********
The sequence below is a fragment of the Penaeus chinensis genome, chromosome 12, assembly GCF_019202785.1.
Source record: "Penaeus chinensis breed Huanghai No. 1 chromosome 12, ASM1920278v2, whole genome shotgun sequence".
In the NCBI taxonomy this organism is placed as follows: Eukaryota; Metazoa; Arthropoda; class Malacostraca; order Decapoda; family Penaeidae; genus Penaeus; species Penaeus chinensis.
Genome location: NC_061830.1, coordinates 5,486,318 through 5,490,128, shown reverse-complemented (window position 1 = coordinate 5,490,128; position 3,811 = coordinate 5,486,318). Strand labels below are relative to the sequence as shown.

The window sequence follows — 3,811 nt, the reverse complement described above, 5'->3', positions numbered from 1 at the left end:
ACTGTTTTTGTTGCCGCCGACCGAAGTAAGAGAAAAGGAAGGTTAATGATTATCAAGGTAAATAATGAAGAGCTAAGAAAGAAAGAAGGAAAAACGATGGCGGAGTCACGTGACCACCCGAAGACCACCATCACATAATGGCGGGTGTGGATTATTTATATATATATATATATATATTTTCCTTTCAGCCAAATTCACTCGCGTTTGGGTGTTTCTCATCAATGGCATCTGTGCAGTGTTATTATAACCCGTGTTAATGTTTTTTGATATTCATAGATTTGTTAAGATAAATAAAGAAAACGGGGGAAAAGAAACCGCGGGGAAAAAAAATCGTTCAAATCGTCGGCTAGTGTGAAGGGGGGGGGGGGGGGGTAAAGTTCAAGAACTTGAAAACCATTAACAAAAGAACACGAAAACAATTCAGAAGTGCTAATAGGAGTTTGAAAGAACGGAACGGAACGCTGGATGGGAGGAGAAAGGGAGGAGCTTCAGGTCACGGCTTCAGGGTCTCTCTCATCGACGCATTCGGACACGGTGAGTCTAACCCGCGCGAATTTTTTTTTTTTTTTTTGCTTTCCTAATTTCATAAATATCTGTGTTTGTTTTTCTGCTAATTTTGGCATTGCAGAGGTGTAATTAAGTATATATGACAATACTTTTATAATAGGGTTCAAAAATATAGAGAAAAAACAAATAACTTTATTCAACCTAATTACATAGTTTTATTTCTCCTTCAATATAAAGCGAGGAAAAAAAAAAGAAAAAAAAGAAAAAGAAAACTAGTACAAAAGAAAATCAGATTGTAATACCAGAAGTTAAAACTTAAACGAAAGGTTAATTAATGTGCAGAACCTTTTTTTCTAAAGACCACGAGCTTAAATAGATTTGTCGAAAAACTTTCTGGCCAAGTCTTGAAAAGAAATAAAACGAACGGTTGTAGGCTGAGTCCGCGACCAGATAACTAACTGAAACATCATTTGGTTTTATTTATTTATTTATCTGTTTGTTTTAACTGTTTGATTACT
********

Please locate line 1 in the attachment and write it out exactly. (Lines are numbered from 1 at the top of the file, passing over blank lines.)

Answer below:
The sequence below is a fragment of the Penaeus chinensis genome, chromosome 12, assembly GCF_019202785.1.